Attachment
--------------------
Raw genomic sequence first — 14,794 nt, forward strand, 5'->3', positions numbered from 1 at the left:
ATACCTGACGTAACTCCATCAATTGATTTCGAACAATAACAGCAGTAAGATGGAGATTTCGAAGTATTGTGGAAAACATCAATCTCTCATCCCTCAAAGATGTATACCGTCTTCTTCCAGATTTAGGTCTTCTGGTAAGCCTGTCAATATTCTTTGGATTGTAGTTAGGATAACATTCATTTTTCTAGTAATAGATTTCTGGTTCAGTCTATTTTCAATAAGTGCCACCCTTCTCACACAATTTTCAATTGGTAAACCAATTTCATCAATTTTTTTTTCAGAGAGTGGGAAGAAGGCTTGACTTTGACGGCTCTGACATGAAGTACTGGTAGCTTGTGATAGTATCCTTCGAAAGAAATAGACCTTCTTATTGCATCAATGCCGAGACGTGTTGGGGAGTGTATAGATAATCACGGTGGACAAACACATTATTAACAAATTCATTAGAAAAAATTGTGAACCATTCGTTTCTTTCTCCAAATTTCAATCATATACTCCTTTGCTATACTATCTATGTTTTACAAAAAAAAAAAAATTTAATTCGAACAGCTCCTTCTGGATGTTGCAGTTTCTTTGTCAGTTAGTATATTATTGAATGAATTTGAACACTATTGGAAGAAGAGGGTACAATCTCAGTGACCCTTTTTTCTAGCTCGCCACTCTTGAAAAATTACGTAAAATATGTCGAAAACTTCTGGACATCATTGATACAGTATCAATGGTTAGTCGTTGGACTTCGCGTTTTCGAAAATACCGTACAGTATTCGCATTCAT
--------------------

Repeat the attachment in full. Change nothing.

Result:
Raw genomic sequence first — 14,794 nt, forward strand, 5'->3', positions numbered from 1 at the left:
ATACCTGACGTAACTCCATCAATTGATTTCGAACAATAACAGCAGTAAGATGGAGATTTCGAAGTATTGTGGAAAACATCAATCTCTCATCCCTCAAAGATGTATACCGTCTTCTTCCAGATTTAGGTCTTCTGGTAAGCCTGTCAATATTCTTTGGATTGTAGTTAGGATAACATTCATTTTTCTAGTAATAGATTTCTGGTTCAGTCTATTTTCAATAAGTGCCACCCTTCTCACACAATTTTCAATTGGTAAACCAATTTCATCAATTTTTTTTTCAGAGAGTGGGAAGAAGGCTTGACTTTGACGGCTCTGACATGAAGTACTGGTAGCTTGTGATAGTATCCTTCGAAAGAAATAGACCTTCTTATTGCATCAATGCCGAGACGTGTTGGGGAGTGTATAGATAATCACGGTGGACAAACACATTATTAACAAATTCATTAGAAAAAATTGTGAACCATTCGTTTCTTTCTCCAAATTTCAATCATATACTCCTTTGCTATACTATCTATGTTTTACAAAAAAAAAAAAATTTAATTCGAACAGCTCCTTCTGGATGTTGCAGTTTCTTTGTCAGTTAGTATATTATTGAATGAATTTGAACACTATTGGAAGAAGAGGGTACAATCTCAGTGACCCTTTTTTCTAGCTCGCCACTCTTGAAAAATTACGTAAAATATGTCGAAAACTTCTGGACATCATTGATACAGTATCAATGGTTAGTCGTTGGACTTCGCGTTTTCGAAAATACCGTACAGTATTCGCATTCAT